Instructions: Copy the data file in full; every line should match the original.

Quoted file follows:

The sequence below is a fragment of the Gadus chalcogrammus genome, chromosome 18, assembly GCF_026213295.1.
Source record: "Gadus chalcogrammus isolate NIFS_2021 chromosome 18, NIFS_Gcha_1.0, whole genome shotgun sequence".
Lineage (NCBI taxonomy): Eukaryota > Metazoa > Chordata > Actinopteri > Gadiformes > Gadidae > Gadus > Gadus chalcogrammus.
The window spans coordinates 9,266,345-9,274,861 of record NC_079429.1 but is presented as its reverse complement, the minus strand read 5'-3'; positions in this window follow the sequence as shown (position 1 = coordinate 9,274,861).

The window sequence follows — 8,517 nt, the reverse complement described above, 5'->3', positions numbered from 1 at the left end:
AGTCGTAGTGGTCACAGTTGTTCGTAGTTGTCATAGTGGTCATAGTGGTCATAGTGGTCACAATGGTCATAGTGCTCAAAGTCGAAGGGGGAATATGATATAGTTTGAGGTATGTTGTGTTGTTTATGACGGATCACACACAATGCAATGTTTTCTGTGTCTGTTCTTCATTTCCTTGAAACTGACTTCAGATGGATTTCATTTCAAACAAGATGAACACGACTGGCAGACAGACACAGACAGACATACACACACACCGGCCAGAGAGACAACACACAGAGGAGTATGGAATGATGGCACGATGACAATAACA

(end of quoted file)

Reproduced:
The sequence below is a fragment of the Gadus chalcogrammus genome, chromosome 18, assembly GCF_026213295.1.
Source record: "Gadus chalcogrammus isolate NIFS_2021 chromosome 18, NIFS_Gcha_1.0, whole genome shotgun sequence".
Lineage (NCBI taxonomy): Eukaryota > Metazoa > Chordata > Actinopteri > Gadiformes > Gadidae > Gadus > Gadus chalcogrammus.
The window spans coordinates 9,266,345-9,274,861 of record NC_079429.1 but is presented as its reverse complement, the minus strand read 5'-3'; positions in this window follow the sequence as shown (position 1 = coordinate 9,274,861).

The window sequence follows — 8,517 nt, the reverse complement described above, 5'->3', positions numbered from 1 at the left end:
AGTCGTAGTGGTCACAGTTGTTCGTAGTTGTCATAGTGGTCATAGTGGTCATAGTGGTCACAATGGTCATAGTGCTCAAAGTCGAAGGGGGAATATGATATAGTTTGAGGTATGTTGTGTTGTTTATGACGGATCACACACAATGCAATGTTTTCTGTGTCTGTTCTTCATTTCCTTGAAACTGACTTCAGATGGATTTCATTTCAAACAAGATGAACACGACTGGCAGACAGACACAGACAGACATACACACACACCGGCCAGAGAGACAACACACAGAGGAGTATGGAATGATGGCACGATGACAATAACA